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Choosing My Religion

Florida Governor Rick Scott says no one should major in anthropology.  “How many jobs you think there is for anthropology in this state?” he asks plaintively and ungrammatically.  “You want to use your tax dollars to educate more people who can’t get jobs in anthropology?” 

The governor, apparently, wants state funds to be used only for majors in which jobs might currently be available.  Perhaps the governor is thinking that colleges should institute majors in picking fruits and vegetables, jobs that are plentiful in some states that have aggressive anti-immigration laws.  Gardening and landscaping jobs are also available, along with housekeeping in large hotels.  Oh, wait!  Americans don’t want to do those jobs.

One job that Americans would like to do, however, is teach, but there aren’t a lot of teaching jobs currently available, especially since some teachers who had those jobs have been laid off.  So maybe the governor thinks we shouldn’t prepare any more teachers either. Follow-your-dreams

Scott says he hopes to have a plan to encourage young people to pursue degrees in science, technology, engineering and mathematics.  Like he did.  Oh, wait!  His degrees are in business and law.  Lucky for him he got elected governor so he can tell other people what to major in.

I don’t know if the governor has kids of his own, but good luck with telling young people what they should study in college.  Maybe some kids who are ambivalent could be talked into a science major even if they’re not crazy about the subject.  Many, however, lacking interest or aptitude, let alone passion, cannot be cajoled into preparing for a career they don’t want to do.  “Follow your dream” is more than a slogan on a puppy poster hanging in high school libraries.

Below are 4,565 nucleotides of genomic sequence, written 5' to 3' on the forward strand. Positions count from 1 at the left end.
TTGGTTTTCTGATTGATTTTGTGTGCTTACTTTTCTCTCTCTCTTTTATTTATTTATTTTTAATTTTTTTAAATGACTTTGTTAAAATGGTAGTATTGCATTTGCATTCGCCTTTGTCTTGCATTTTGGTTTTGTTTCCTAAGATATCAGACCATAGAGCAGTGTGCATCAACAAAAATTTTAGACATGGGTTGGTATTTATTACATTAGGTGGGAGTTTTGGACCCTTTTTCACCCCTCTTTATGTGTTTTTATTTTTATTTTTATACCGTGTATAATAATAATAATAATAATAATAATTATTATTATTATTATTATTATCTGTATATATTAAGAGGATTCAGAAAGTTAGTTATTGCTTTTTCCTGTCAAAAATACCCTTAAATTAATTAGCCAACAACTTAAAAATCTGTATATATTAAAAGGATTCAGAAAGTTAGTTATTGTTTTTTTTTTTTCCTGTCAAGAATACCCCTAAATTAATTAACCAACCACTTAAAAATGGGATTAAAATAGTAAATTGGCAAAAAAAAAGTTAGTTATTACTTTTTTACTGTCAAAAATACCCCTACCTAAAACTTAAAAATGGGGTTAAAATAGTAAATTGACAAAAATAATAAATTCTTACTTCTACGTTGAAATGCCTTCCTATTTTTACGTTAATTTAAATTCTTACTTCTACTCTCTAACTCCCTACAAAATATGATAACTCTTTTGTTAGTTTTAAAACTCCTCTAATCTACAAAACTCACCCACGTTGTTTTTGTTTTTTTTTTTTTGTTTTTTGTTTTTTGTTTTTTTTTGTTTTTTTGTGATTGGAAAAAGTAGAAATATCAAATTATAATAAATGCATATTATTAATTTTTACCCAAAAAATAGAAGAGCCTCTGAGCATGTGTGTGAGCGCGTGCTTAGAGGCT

So, yeah, Gov, it’s OK with me if students use my tax money to study anthropology -- or  acting or literature or painting or sociology or French or Slavic literature in translation.  And if they really want to study math and science and technology, that’s OK too.  What matters is that they study and learn, and they can make adjustments later regarding what they need to do to earn money.  We need scientists and mathematicians, of course; but we also need stand-up comics, city planners, kindergarten teachers, painters and sports writers.   Maybe Scott needs to be reminded that Walt Disney CEO Michael Eisner, for example, majored in English and theater, not business.  Former Hewlett Packer CEO and fellow Republican Carly Fiorina received her undergraduate degree in medieval history and philosophy.

It’s a quality of life issue for them and for us.  In this country, even in Florida, Gov, you get to pick your own career even if it’s not lucrative. 






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